I have a guilty habit of online shopping. I don’t feel guilty about buying stuff online from American websites because the prices are good and the selection is better than what I’d find here. What I do feel guilty about is that my family has to get involved and ship the stuff I buy. After a lot of trial and error, I’ve got the whole sending packages overseas thing down to a science. Now, I don’t go broke over shipping costs and my boxes arrive safe and sound.
Although I live in France, many of these tips for how to send packages overseas would work for just about anywhere. I’ve sent everything from clothes, food, pet supplies and more and probably receive about three boxes per month either of stuff I’ve bought or my own things that I need from home.
Here are the two main difficulties you could run into when sending packages overseas:
- It’ll end up costing too much (either in shipping or unexpected customs duties upon arrival)
- The box will get damaged somewhere along the way
I’m not a USPS expert, so please always check with your local post office, but here are a few tips on how to send packages overseas that have worked for me:
1) First Class NOT Priority: If you don’t need your things ASAP, you should send First Class at the post office instead of Priority if your package is under 4 lbs. Where I’m from in NJ, no one ever mentioned to my family that First Class (cheaper) was an option, so everything went out Priority. And the funny thing is Priority is supposed to be faster but it seems like they both take around the same amount of time. So if you’re sending something that’s under 4 lbs, go First Class to save a few bucks.
2) Consider a flat rate box: If you have a bunch of things that are relatively heavy to send, pick up a flat rate box from the USPS. You can put up to 20 pounds of stuff in a flat rate box as long as the contents doesn’t distort the shape of the box. Many times, a flat rate box is a more economical option. The largest flat rate box is not huge but it can come out to be cheaper for dense items like cake mixes.
3) Go big: If you have a bunch of things to mail, wait to ship them all together in one big, heavy box. Per pound, I’ve found that boxes get cheaper as they get heavier. So for example (making the number up because I don’t know exact figure off the top of my head), a two pound box may cost $20 to ship, again making up the number, but a 20 pound box is more like $90, so per pound, it’s more efficient to ship a big, heavy box instead of 10 little ones.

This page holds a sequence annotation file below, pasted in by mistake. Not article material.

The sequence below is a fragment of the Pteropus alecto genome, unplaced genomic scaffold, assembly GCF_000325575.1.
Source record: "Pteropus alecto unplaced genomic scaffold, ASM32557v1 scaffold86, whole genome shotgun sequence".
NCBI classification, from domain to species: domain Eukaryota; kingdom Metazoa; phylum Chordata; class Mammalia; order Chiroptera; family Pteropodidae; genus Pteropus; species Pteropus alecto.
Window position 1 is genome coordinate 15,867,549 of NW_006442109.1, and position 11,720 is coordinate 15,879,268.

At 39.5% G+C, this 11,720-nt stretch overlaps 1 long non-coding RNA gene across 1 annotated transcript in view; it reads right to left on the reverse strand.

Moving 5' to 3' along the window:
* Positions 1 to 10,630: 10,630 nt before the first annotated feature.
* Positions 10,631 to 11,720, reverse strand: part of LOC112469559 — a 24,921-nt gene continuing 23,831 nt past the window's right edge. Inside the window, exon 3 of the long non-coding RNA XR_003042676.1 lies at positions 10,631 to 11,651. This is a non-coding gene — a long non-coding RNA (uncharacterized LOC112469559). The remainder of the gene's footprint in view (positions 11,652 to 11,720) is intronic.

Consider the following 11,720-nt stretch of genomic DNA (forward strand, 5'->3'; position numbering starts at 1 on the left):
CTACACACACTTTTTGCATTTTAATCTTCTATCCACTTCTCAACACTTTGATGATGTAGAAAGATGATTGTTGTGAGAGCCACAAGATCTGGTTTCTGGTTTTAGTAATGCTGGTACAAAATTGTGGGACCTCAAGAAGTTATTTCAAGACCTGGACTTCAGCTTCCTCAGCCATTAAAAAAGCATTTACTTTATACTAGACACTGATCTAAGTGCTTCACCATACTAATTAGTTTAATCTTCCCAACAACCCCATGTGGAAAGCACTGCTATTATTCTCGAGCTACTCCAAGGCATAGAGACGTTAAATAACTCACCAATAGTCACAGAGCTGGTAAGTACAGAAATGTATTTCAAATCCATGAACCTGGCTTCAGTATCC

4) Regarding the contents: If the stuff is new but for personal use, make sure your shipper takes everything out of the plastic bags and removes all tags before sending. Otherwise, if customs opens the box, it could look like you’re importing commercial goods. Also, always mark the contents as a gift.
5) Decorate: So there’s no confusion, put a few stickers on the box or some creative taping so customs can see it’s clearly a personal package.
6) Lie, lie lie: On the customs form, keep the value well under $100 unless you want to chance paying a duty when the box arrives. The lower (within reason), the better! I learned this the hard way when my mom wrote the real value (about $220 total) for a whole bunch of pet supplies and stuff I ordered on sale over Christmas. The box cost $80 to ship in the first place and I paid a duty of 85 euros. Obviously, don’t flat out lie, but if you’re sending yourself an old coat and shoes, don’t put the new value on the customs slip. Also, if you’re sending something somewhat pricey, don’t write the designer name on the customs slip. “Old clothes” is sufficient — no need to write anything overly descriptive that might pique someone’s interest.
7) Tape all seams and anything else that could open: Even if the box seems sturdy, reinforce all seams and edges. It’s even better if you wrap the whole box in brown packing paper to protect it even further. I’ve received some very beat up boxes even though they were 100% sturdy before they left the US.
Knock on wood, I’ve never had a box opened or received a customs notice when I’ve followed the above tips. If you’re looking to send a suitcase, surfboard, skis, etc. overseas, check out Luggage Forward. Their service isn’t cheap, but it’s a great way to get something to its destination without lugging it on a plane.
What are your tips on how to send packages overseas?